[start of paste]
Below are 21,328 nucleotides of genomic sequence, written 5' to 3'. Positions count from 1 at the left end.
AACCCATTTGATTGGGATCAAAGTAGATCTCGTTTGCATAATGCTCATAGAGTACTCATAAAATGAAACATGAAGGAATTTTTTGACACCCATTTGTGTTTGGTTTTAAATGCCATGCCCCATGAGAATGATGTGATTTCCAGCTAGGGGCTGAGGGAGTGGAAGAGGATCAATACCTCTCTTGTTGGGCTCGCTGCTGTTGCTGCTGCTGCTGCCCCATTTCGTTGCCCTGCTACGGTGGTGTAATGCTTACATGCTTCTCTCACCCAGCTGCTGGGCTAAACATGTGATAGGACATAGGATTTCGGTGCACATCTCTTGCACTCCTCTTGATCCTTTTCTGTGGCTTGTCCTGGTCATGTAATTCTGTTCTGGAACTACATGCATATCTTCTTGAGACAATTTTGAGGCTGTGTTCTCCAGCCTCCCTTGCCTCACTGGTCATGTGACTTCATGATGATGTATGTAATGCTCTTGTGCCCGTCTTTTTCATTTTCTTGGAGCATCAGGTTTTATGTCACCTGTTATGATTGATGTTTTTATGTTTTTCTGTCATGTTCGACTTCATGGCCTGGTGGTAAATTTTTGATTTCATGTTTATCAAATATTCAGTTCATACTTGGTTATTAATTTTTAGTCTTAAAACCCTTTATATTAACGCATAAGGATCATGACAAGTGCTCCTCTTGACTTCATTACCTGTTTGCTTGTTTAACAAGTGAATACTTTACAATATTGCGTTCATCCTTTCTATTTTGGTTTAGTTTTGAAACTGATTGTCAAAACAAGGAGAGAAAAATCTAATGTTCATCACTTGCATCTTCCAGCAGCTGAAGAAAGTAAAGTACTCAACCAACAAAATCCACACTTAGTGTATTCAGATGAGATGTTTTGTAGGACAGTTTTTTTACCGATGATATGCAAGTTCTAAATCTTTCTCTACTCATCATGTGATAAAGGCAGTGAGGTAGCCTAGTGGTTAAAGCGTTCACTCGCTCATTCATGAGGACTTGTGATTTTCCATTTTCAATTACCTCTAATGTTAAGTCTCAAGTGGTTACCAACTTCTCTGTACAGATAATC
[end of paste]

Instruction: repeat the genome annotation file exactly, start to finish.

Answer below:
Below are 21,328 nucleotides of genomic sequence, written 5' to 3'. Positions count from 1 at the left end.
AACCCATTTGATTGGGATCAAAGTAGATCTCGTTTGCATAATGCTCATAGAGTACTCATAAAATGAAACATGAAGGAATTTTTTGACACCCATTTGTGTTTGGTTTTAAATGCCATGCCCCATGAGAATGATGTGATTTCCAGCTAGGGGCTGAGGGAGTGGAAGAGGATCAATACCTCTCTTGTTGGGCTCGCTGCTGTTGCTGCTGCTGCTGCCCCATTTCGTTGCCCTGCTACGGTGGTGTAATGCTTACATGCTTCTCTCACCCAGCTGCTGGGCTAAACATGTGATAGGACATAGGATTTCGGTGCACATCTCTTGCACTCCTCTTGATCCTTTTCTGTGGCTTGTCCTGGTCATGTAATTCTGTTCTGGAACTACATGCATATCTTCTTGAGACAATTTTGAGGCTGTGTTCTCCAGCCTCCCTTGCCTCACTGGTCATGTGACTTCATGATGATGTATGTAATGCTCTTGTGCCCGTCTTTTTCATTTTCTTGGAGCATCAGGTTTTATGTCACCTGTTATGATTGATGTTTTTATGTTTTTCTGTCATGTTCGACTTCATGGCCTGGTGGTAAATTTTTGATTTCATGTTTATCAAATATTCAGTTCATACTTGGTTATTAATTTTTAGTCTTAAAACCCTTTATATTAACGCATAAGGATCATGACAAGTGCTCCTCTTGACTTCATTACCTGTTTGCTTGTTTAACAAGTGAATACTTTACAATATTGCGTTCATCCTTTCTATTTTGGTTTAGTTTTGAAACTGATTGTCAAAACAAGGAGAGAAAAATCTAATGTTCATCACTTGCATCTTCCAGCAGCTGAAGAAAGTAAAGTACTCAACCAACAAAATCCACACTTAGTGTATTCAGATGAGATGTTTTGTAGGACAGTTTTTTTACCGATGATATGCAAGTTCTAAATCTTTCTCTACTCATCATGTGATAAAGGCAGTGAGGTAGCCTAGTGGTTAAAGCGTTCACTCGCTCATTCATGAGGACTTGTGATTTTCCATTTTCAATTACCTCTAATGTTAAGTCTCAAGTGGTTACCAACTTCTCTGTACAGATAATC